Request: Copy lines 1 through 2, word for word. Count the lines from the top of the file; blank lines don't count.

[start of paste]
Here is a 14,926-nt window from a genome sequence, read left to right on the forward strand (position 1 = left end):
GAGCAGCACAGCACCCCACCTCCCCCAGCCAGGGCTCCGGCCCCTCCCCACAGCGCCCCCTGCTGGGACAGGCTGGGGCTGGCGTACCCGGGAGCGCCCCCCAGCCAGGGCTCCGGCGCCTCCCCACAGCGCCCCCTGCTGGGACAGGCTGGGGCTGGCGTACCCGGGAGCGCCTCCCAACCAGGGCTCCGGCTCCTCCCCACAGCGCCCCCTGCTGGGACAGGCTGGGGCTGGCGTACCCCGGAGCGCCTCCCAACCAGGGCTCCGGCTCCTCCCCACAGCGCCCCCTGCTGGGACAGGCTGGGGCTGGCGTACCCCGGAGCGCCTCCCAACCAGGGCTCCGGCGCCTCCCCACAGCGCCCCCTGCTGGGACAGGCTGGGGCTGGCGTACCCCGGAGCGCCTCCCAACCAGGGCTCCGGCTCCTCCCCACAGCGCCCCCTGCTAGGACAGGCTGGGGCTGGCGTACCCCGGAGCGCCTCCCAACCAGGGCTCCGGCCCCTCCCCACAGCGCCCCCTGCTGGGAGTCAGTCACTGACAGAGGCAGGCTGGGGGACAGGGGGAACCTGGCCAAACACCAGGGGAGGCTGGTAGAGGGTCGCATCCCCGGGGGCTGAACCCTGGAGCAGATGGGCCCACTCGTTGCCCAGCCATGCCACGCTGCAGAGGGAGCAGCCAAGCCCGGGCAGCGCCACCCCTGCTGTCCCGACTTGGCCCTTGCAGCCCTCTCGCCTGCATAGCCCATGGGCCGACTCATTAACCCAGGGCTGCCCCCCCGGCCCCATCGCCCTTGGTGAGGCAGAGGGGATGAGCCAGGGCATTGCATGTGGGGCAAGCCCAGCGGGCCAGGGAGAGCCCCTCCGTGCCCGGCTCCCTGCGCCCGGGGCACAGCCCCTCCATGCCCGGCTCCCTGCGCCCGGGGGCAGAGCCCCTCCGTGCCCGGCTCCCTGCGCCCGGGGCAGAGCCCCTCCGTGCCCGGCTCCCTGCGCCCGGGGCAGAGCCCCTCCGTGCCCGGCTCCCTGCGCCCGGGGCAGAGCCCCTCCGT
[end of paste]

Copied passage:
Here is a 14,926-nt window from a genome sequence, read left to right on the forward strand (position 1 = left end):
GAGCAGCACAGCACCCCACCTCCCCCAGCCAGGGCTCCGGCCCCTCCCCACAGCGCCCCCTGCTGGGACAGGCTGGGGCTGGCGTACCCGGGAGCGCCCCCCAGCCAGGGCTCCGGCGCCTCCCCACAGCGCCCCCTGCTGGGACAGGCTGGGGCTGGCGTACCCGGGAGCGCCTCCCAACCAGGGCTCCGGCTCCTCCCCACAGCGCCCCCTGCTGGGACAGGCTGGGGCTGGCGTACCCCGGAGCGCCTCCCAACCAGGGCTCCGGCTCCTCCCCACAGCGCCCCCTGCTGGGACAGGCTGGGGCTGGCGTACCCCGGAGCGCCTCCCAACCAGGGCTCCGGCGCCTCCCCACAGCGCCCCCTGCTGGGACAGGCTGGGGCTGGCGTACCCCGGAGCGCCTCCCAACCAGGGCTCCGGCTCCTCCCCACAGCGCCCCCTGCTAGGACAGGCTGGGGCTGGCGTACCCCGGAGCGCCTCCCAACCAGGGCTCCGGCCCCTCCCCACAGCGCCCCCTGCTGGGAGTCAGTCACTGACAGAGGCAGGCTGGGGGACAGGGGGAACCTGGCCAAACACCAGGGGAGGCTGGTAGAGGGTCGCATCCCCGGGGGCTGAACCCTGGAGCAGATGGGCCCACTCGTTGCCCAGCCATGCCACGCTGCAGAGGGAGCAGCCAAGCCCGGGCAGCGCCACCCCTGCTGTCCCGACTTGGCCCTTGCAGCCCTCTCGCCTGCATAGCCCATGGGCCGACTCATTAACCCAGGGCTGCCCCCCCGGCCCCATCGCCCTTGGTGAGGCAGAGGGGATGAGCCAGGGCATTGCATGTGGGGCAAGCCCAGCGGGCCAGGGAGAGCCCCTCCGTGCCCGGCTCCCTGCGCCCGGGGCACAGCCCCTCCATGCCCGGCTCCCTGCGCCCGGGGGCAGAGCCCCTCCGTGCCCGGCTCCCTGCGCCCGGGGCAGAGCCCCTCCGTGCCCGGCTCCCTGCGCCCGGGGCAGAGCCCCTCCGTGCCCGGCTCCCTGCGCCCGGGGCAGAGCCCCTCCGT